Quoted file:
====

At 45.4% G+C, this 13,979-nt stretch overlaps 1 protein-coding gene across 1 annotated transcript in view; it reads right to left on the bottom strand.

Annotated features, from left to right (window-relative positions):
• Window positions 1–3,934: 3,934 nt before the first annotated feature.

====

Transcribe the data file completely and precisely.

At 45.4% G+C, this 13,979-nt stretch overlaps 1 protein-coding gene across 1 annotated transcript in view; it reads right to left on the bottom strand.

Annotated features, from left to right (window-relative positions):
• Window positions 1–3,934: 3,934 nt before the first annotated feature.